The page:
Date of Award

2-12-2008

Degree Type

Dissertation

Degree Name

Doctor of Philosophy (PhD)

Department

Middle-Secondary Education and Instructional Technology

First Advisor

Christine Thomas - Chair

Abstract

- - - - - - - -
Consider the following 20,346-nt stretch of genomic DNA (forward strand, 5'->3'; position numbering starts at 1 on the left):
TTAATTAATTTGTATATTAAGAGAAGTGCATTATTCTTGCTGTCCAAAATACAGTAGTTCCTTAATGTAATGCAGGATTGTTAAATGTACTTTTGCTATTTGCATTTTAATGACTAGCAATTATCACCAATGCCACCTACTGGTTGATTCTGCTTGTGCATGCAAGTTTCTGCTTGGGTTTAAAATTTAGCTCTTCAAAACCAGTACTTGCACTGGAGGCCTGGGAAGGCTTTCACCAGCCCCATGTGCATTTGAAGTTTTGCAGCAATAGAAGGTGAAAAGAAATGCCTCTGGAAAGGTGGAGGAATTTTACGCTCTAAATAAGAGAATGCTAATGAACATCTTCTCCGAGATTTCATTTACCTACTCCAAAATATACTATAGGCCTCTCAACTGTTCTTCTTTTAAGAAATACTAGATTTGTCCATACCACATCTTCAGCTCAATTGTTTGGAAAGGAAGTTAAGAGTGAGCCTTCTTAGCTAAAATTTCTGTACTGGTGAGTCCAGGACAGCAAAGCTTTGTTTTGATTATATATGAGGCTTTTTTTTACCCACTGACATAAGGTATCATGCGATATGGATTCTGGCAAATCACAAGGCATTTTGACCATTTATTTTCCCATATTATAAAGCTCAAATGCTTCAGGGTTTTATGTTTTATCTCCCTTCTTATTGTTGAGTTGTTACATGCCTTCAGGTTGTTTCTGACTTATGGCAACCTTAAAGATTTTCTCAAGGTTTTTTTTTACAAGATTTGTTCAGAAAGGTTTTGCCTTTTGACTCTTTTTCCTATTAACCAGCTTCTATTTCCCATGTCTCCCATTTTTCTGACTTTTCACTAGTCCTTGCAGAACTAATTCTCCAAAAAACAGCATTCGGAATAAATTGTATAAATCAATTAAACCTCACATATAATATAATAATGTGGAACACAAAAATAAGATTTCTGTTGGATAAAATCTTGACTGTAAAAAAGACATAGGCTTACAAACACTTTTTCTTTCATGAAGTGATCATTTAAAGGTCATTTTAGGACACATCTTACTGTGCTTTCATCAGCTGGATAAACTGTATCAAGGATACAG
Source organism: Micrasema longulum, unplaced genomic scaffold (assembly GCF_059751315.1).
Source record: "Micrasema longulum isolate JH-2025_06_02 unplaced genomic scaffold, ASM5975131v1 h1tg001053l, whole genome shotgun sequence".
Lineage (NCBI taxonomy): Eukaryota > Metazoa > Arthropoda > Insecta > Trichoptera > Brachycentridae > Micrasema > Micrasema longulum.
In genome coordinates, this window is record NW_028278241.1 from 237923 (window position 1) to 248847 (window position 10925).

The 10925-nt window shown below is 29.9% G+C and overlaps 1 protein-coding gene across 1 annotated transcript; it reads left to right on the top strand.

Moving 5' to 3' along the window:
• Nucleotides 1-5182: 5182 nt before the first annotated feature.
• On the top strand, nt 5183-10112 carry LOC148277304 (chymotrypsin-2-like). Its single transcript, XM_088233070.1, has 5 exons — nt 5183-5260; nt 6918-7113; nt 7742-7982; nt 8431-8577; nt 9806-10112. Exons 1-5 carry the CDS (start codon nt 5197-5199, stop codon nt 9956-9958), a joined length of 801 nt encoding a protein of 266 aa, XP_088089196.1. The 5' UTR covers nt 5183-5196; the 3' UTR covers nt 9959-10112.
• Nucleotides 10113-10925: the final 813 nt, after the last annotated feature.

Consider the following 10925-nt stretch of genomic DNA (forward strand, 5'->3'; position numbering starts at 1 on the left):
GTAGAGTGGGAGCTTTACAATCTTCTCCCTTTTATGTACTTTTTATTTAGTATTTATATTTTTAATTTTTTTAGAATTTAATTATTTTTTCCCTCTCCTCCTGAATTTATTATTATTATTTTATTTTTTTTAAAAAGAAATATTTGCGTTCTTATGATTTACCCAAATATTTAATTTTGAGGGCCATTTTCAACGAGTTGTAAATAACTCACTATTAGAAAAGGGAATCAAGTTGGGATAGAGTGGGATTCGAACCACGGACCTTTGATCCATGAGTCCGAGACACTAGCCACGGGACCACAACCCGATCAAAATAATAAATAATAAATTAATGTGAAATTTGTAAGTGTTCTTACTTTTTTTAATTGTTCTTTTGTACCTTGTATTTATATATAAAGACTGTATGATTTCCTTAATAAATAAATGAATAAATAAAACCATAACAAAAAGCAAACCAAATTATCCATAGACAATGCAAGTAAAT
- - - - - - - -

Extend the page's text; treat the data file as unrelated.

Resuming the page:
Although more students are taking courses in statistics before leaving high school, the research base on teaching and learning statistics at the high school level has not accumulated as rapidly (Garfield & Chance, 2000). Very little is known about how secondary school students learn statistics, how the misconceptions they bring to the subject impede their learning, and what should be taught or assessed (Watson & Callingham, 2003). Studies that have investigated these issues tend to focus on the K-5, undergraduate, and graduate levels of education (Groth, 2003). Therefore, more research is needed at the secondary level (Garfield & Chance, 2000). The purpose of this qualitative investigation is to examine how secondary school students' approaches to learning relate to how they assign meaning to statistics. Phenomenography (Marton & Booth, 1997) is the theoretical orientation that frames the study, and it examines the role human experience plays in learning, by reporting variations in the ways participants experience a phenomenon (Dall'Alba & Hasselgreen, 1996). The research questions for the study were: 1) What are the different ways high school students define statistics? 2) What are the different ways high school students learn statistics? 3) What are the different ways students experience learning statistics? The nine participants in the study were high school graduates who completed a course in Statistics or Advanced Placement Statistics while enrolled in high school in a suburban area in the southeast. Data sources were semi-structured interviews and journaling. Using phenomenographic methodology, students' descriptions of the experience of learning were analyzed and coded. An outcome space of the collective experiences was constructed. A hierarchical relationship between students' approach to learning and their learning strategies was found. Also, a hierarchical relationship between students' approaches to learning and the meaning they assigned to statistics was found.

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